The artwork depicts a lady, but not in a colourful dress with a cheerful environment. Madame Brunet wears an almost completely black outfit, from head to toe, although viewers can't really see her feet since Manet cropped the canvas in order to resize it. The impressionist and realist artist Manet presents some quite amazing details in this painting. The leather gloves of Madame Brunet have a high contrast with the black palelot coat. The atmosphere is dark and kind of gloomy, which is actually the result of the influence of Spanish artists Diego Velazquez and Francisco Goya, the so called "Old Masters". Because of this, the Portrait of Madame Brunet is considered to be one of the paintings of the Spanish period of Manet.
Another point that gets the viewer's attention is Manet's ability to create effects of light. It's possible to see very clearly all the nuances of black in the sitter's coat, the sharp contours and the shadows of the lady's face. Despite being a remarkable piece of art, the real identity of the sitter remains a mystery. Some people believe that Madame Brunet was the wife of Manet's friend, the sculptor Èugene Brunet. But it has also been suggested that the lady could be the wife of the translator Pierre-Gustave Brunet. The only thing that seems to be certain is that the real Madame Brunet wasn't pleased by Manet's portrait. As the art critic Théodore Duret explained in a note, once she saw the painting, she began to cry, because Manet's style highlighted the not so beautiful features of her face. And then, she left Manet's studio, never claiming the work.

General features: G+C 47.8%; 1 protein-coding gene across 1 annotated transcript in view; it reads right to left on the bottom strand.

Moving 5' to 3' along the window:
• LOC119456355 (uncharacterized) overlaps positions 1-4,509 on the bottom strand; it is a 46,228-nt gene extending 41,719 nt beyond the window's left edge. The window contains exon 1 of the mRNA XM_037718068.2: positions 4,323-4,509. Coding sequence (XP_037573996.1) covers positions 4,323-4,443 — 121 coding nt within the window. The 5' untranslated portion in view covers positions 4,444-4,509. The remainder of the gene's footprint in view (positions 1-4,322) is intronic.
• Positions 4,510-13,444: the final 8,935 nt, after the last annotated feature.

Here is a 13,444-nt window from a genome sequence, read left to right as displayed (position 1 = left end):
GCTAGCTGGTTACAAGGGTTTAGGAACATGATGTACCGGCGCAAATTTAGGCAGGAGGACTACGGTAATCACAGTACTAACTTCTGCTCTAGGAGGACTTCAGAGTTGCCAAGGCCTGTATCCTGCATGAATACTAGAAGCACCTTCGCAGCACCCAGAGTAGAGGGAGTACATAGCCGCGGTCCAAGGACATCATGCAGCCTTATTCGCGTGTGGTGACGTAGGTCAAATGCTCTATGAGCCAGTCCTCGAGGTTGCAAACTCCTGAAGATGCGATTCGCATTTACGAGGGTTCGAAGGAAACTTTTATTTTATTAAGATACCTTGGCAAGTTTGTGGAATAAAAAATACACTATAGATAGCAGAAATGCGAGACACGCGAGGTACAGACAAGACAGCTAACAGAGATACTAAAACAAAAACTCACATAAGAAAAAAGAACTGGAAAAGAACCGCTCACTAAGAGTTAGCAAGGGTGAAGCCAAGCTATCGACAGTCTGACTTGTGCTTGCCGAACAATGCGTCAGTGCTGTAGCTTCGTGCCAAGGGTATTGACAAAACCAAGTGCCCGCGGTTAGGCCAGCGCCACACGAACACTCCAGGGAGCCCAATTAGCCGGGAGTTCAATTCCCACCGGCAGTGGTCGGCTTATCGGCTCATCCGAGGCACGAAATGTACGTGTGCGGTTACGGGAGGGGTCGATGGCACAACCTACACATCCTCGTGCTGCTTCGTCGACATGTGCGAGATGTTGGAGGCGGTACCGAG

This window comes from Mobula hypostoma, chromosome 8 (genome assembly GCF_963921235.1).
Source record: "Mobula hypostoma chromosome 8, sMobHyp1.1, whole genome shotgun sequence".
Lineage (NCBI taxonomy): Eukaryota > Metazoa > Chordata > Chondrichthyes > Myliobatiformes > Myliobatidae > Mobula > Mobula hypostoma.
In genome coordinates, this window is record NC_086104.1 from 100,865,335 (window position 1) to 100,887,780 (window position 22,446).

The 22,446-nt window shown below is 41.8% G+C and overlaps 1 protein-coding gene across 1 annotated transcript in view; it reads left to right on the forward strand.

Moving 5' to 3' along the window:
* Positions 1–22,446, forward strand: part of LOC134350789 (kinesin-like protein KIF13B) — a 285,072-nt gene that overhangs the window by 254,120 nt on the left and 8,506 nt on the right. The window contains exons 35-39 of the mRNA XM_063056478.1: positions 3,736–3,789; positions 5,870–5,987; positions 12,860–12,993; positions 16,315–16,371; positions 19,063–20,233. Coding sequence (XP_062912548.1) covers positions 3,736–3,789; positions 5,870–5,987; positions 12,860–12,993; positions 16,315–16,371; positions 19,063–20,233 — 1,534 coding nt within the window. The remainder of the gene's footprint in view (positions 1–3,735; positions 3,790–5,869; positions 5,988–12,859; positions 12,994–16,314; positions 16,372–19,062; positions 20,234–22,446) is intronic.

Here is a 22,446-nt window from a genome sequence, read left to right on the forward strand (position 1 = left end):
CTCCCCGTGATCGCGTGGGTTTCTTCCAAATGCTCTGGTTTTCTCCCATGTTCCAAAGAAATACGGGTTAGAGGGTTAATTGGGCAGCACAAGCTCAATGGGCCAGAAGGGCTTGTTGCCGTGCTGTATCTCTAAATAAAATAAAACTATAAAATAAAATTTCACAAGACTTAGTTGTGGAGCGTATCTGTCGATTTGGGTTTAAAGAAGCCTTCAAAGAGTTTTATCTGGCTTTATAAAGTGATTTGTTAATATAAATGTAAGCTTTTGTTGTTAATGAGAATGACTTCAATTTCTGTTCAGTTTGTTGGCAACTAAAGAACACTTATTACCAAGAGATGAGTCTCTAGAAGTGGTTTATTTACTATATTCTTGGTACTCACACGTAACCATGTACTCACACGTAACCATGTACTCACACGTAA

When Manet created the Portrait of Madame Brunet, the artwork wasn't very popular. Art critics expected some rich and beautiful young lady, not a realist, non-traditional portrait. The painting is one of the many creations of Manet that confronted the traditional art and the modern French life. Edouard Manet was a pioneer of his style. That's why Madame Brunet didn't receive the acceptation it deserved at the time of its first exhibition, in 1863, at Martinet's gallery. Currently, the painting is part of the J. Paul Getty Museum collection, located in Los Angeles, USA.